By DANA SMITH
Tribune Staff Reporter
PRISON Superintendent Elliston Rahming said the installation of payphones at Her Majesty’s Prison is one proposal that could potentially combat the number of illegal cellphones at the Fox Hill prison.
Although he admitted the country may not be ready for such an initiative, Dr Rahming explained that payphone installation is still an item he is “certainly” considering.
“Contraband is an ever present problem in any prison and you just try as best as you can to reduce the inflow of contraband, but the problem has always been here, it will always be here, and our job is to keep it to a minimum,” he said.
Revealing cellphones are the most common contraband item at HMP, Dr Rahming continued: “When persons are incarcerated, you don’t lose your desire to
relate and affiliate, and so that is why many prisons in North America have installed payphones for inmates.
“They can use them whenever they’re on their recreational break. Of course the calls are monitored. I don’t know if The Bahamas is ready for that sort of thing, but I’m certainly proposing it.”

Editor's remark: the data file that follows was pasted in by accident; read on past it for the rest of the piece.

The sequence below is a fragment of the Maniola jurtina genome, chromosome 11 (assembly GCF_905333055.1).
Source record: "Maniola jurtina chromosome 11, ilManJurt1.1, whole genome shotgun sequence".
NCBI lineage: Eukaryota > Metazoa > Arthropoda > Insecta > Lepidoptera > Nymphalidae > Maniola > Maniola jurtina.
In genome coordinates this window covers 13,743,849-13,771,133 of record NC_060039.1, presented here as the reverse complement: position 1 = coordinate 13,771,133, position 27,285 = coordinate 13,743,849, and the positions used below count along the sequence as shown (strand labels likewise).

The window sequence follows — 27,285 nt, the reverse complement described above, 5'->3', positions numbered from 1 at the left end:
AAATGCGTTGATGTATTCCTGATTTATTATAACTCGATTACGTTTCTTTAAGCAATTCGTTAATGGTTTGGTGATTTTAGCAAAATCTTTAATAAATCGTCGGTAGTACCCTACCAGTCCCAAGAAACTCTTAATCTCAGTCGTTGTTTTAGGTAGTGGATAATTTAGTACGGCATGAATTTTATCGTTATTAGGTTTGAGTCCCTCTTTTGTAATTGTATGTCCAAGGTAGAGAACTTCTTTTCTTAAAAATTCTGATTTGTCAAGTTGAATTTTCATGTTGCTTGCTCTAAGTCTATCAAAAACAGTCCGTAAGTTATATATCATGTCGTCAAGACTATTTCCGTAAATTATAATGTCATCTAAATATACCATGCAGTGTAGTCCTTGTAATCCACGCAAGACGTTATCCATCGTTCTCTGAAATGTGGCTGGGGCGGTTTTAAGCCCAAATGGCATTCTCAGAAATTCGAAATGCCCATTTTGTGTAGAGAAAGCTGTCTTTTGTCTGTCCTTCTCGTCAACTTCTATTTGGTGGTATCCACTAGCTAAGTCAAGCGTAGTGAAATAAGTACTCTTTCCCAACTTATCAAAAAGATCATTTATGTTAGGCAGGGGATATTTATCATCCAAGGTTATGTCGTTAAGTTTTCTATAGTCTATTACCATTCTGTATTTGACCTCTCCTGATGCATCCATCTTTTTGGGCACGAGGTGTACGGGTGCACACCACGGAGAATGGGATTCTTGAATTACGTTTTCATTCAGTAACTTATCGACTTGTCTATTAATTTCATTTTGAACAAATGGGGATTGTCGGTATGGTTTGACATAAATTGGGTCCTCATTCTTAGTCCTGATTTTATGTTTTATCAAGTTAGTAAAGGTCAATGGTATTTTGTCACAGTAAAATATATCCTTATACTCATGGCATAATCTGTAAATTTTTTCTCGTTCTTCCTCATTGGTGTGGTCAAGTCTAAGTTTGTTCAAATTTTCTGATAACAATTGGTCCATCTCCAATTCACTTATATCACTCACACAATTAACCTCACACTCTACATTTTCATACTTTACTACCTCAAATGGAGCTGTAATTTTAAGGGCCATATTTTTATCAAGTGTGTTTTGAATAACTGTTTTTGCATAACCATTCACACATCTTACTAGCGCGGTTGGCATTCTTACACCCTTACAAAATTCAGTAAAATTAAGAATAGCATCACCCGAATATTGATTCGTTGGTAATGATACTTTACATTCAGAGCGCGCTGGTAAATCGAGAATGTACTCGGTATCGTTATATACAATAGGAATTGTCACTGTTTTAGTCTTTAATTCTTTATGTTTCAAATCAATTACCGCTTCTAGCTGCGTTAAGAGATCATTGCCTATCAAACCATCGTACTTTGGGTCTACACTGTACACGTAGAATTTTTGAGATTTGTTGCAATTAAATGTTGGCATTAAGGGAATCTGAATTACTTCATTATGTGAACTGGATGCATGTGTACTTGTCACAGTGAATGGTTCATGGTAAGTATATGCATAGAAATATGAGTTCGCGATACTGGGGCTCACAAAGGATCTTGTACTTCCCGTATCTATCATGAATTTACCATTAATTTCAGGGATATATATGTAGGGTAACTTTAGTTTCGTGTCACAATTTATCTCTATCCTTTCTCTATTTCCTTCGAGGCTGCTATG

Payphone usage would be “controlled” to ensure they are not being used for criminal purposes, but the average inmate simply wants to communicate “just to find out how people are doing,” Dr Rahming said.
“The odd inmate, who wants to use it for ulterior purposes, that is the reason why all calls would have to be monitored and listened to by staff to ensure that the pay phones are not used for criminal enterprises.”
It was at the end of August that the prison superintendent revealed that prison officers confiscate as many as 20 cellphones per week.
“Cellular phones are rampant in prisons throughout the world,” he said. “While our problem is challenging, it pales in insignificance compared to other places, yet we want to bring it to a minimum because of the potential harm that cell phones can cause within the penal institution.”
Dr Rahming said officers confiscate so many cell phones because of the prison’s “rigorous” search programme.
“We have a bonfire every quarter where we literally burn cell phones that are confiscated,” he said.